I can either put the dataset into an Application("myDataset") var or I can put it into the cache, Cache("myDataset"), both are universally available to
my app, except in Global.asax, only Application() vars are available (or

it
seems that way on my machine, at least).

I thought it would be better practice to use the cache, but I cannot do

so if I want to load the data in Application_Start. If I want to do that, I need to use Application() vars.

Does it really matter whether I use app or cache vars? I know there's no hard rules on when to use one and when to use the other...at least not

that
I've seen. Everyone has their own ideas on that.

My questions:
1. When do you recommend cache over app vars?
2. Is there any performance difference between the two?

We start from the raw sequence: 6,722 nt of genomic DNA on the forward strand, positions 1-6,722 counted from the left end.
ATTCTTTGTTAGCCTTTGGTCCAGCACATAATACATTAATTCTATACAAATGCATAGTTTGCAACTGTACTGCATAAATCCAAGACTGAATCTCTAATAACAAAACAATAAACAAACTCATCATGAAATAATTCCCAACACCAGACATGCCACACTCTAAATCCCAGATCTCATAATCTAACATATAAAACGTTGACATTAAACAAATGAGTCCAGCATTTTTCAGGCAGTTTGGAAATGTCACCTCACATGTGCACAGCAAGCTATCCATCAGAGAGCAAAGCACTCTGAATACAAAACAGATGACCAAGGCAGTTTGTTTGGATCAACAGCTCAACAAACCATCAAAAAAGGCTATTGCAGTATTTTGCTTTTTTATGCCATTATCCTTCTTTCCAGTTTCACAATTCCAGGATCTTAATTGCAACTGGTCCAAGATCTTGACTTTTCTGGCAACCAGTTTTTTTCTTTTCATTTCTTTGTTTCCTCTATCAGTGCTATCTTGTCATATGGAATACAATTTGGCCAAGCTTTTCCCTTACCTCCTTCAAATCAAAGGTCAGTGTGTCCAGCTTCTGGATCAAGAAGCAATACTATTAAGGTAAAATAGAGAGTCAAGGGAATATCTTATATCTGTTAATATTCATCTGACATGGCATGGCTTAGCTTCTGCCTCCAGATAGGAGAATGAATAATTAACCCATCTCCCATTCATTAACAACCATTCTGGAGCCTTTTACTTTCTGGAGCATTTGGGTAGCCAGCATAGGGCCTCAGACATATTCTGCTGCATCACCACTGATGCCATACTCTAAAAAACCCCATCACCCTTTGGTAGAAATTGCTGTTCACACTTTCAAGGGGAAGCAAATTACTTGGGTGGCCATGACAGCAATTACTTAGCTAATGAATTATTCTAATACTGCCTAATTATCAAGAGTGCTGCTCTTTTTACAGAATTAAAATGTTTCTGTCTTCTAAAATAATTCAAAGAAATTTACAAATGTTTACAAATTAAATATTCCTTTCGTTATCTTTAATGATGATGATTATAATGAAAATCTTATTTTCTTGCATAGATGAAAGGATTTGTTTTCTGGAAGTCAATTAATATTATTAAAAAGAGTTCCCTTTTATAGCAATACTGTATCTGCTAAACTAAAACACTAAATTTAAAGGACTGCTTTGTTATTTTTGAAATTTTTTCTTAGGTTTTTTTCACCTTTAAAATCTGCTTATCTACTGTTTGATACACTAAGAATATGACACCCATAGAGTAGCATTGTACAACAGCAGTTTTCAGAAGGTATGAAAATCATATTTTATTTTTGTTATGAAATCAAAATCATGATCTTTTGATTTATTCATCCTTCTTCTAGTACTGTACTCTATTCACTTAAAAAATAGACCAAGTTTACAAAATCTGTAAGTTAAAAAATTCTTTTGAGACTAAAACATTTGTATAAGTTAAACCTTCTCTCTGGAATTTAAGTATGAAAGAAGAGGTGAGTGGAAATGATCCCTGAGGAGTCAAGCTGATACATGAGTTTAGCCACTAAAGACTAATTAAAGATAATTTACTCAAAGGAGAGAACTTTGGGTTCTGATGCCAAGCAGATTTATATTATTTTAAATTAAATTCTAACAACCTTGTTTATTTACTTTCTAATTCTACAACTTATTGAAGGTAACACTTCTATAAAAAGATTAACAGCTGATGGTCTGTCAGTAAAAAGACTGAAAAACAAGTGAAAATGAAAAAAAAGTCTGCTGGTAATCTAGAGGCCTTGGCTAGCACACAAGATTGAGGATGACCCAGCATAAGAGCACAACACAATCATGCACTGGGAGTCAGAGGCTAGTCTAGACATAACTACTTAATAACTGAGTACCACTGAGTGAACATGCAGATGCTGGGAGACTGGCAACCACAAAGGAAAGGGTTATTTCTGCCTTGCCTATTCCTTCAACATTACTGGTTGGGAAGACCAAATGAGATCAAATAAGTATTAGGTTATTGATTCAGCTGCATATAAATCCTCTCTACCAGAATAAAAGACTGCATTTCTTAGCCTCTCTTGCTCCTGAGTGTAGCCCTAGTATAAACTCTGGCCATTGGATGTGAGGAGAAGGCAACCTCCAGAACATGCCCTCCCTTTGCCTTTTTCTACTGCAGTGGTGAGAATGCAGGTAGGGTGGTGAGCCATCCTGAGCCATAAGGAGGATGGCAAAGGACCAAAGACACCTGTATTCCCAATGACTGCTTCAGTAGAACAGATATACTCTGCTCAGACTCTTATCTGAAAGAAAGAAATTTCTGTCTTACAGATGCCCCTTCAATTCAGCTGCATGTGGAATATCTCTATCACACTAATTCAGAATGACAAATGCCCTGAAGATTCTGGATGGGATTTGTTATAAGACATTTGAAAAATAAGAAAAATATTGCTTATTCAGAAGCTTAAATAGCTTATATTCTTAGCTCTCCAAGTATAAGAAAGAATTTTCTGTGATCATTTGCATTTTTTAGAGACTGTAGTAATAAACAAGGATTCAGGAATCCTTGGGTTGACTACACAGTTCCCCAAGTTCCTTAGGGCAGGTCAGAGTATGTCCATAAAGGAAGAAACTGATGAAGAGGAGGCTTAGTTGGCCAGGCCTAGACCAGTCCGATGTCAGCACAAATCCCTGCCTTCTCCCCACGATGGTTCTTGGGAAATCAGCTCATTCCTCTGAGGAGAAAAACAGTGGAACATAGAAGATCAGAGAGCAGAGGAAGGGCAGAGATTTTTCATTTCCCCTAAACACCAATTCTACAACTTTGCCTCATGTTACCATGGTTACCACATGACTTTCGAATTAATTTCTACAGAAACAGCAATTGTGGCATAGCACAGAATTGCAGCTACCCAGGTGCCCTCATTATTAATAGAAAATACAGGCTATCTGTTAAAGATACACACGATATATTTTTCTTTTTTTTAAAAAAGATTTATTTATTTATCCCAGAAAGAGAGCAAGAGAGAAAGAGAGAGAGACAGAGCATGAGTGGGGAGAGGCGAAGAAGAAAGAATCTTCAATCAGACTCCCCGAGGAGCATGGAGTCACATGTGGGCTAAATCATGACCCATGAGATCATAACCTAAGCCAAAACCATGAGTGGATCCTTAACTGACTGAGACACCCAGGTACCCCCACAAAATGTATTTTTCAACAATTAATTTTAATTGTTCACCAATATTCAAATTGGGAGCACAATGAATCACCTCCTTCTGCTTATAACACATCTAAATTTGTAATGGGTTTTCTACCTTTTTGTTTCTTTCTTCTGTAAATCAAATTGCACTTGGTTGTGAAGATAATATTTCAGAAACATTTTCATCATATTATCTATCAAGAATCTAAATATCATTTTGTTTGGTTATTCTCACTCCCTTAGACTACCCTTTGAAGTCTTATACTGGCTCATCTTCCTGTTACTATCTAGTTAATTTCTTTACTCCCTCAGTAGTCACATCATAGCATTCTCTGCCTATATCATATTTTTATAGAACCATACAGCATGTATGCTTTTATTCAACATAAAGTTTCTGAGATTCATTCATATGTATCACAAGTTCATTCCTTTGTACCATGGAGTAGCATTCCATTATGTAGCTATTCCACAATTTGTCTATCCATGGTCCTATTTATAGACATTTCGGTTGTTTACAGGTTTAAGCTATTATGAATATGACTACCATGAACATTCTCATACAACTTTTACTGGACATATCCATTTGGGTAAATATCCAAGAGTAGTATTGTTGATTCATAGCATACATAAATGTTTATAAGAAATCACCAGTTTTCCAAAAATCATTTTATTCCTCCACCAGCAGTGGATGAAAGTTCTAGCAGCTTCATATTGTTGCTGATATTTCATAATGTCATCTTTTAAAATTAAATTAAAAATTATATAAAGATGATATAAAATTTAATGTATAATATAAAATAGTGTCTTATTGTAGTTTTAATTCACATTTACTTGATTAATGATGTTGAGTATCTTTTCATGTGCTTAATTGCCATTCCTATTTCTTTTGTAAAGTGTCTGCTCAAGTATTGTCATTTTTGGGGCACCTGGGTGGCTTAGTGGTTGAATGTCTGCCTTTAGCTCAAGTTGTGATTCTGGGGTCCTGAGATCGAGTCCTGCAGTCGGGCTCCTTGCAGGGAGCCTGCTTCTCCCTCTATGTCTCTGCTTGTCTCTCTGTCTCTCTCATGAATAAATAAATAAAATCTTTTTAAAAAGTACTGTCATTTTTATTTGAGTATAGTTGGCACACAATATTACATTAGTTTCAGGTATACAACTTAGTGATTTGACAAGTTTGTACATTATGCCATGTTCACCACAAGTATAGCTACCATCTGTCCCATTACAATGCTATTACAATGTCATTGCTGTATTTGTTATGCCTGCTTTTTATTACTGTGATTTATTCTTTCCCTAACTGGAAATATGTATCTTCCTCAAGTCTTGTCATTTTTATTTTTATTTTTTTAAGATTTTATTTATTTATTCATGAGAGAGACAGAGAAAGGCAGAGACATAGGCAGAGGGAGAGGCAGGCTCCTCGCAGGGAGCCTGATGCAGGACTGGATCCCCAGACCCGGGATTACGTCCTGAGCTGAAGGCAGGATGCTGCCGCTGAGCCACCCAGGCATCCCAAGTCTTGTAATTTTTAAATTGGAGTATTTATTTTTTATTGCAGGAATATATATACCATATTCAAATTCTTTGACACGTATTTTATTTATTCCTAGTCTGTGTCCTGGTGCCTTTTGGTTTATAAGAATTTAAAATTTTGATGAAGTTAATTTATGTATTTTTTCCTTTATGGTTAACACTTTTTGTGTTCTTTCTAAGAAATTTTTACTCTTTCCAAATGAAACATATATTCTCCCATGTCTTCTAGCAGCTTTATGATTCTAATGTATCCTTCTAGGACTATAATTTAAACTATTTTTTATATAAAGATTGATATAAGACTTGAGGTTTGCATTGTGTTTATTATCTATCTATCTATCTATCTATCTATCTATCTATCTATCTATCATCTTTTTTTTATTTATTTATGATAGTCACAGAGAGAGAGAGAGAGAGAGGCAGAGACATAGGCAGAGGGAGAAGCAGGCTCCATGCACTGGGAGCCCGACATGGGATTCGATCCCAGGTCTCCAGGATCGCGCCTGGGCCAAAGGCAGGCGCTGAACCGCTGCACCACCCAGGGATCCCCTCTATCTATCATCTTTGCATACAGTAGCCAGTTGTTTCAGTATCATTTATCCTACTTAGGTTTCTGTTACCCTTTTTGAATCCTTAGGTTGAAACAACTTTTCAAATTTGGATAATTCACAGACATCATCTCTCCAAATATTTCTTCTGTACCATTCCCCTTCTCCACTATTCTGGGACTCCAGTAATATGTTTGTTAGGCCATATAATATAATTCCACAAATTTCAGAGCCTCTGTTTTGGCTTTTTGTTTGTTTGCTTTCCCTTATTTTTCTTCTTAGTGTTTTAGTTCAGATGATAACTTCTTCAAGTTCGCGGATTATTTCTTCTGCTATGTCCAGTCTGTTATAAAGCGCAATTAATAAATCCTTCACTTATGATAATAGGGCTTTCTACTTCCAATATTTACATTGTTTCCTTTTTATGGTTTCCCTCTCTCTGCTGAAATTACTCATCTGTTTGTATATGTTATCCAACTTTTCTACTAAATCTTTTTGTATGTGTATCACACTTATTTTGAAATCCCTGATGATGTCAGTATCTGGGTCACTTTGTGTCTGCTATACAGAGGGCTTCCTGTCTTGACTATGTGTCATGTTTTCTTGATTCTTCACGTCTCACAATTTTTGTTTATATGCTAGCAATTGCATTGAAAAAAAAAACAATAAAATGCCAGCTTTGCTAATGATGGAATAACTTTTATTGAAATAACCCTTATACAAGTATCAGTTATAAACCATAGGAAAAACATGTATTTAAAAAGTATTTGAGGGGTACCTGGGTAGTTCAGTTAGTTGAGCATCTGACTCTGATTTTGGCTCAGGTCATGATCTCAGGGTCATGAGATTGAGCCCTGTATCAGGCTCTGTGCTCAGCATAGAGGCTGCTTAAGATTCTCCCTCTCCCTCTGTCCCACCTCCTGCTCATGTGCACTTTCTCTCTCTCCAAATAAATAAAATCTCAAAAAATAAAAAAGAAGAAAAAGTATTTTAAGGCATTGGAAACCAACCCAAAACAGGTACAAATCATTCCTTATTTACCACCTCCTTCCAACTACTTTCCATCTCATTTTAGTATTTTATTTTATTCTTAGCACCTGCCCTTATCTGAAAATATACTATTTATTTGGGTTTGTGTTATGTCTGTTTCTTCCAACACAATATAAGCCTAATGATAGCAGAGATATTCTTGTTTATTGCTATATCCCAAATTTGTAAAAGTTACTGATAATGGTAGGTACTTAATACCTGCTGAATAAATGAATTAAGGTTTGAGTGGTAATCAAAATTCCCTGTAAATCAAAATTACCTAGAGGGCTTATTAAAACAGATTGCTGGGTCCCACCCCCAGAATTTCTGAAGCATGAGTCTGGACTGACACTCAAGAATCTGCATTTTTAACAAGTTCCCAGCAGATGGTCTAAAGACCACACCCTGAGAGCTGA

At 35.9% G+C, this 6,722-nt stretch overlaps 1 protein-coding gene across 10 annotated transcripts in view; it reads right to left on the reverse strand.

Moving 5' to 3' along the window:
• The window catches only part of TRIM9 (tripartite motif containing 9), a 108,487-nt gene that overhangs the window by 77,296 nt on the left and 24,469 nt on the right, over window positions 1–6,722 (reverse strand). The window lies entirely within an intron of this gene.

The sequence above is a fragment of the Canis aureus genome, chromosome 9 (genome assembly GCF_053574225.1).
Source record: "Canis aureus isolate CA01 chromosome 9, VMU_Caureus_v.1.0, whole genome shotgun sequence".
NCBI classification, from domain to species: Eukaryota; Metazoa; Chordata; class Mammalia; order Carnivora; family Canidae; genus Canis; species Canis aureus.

3. If using cache vars when is the best time to populate them?

Thank you!

--
********************************
Jon


Nov 19 '05 #3

P: n/a
Jon
Thanks, that's a good guideline in my opinion. I hadn't realized that using
the app vars was different on memory, etc.
"Karl Seguin" <karl REMOVE @ REMOVE openmymind REMOVEMETOO . ANDME net>
wrote in message news:es**************@TK2MSFTNGP10.phx.gbl...
This might be a little extreme, but hopefully everyone would answer
something along the same lines:
Never use Application....it forces the item in memory even when there are
memory constraints on the system. .Net is far better at managing its
memory
than you can ever dream to be. This isn't as true for simple object, but
for a dataset, which could be huge, it's very important.

Use the cache which lets .Net manage its memory. Note that iwth the cache
you aren't sure that the data will be there (which is why you want to use
it)...so you need to check if its in the cache and if not, get the data
and
re-store it.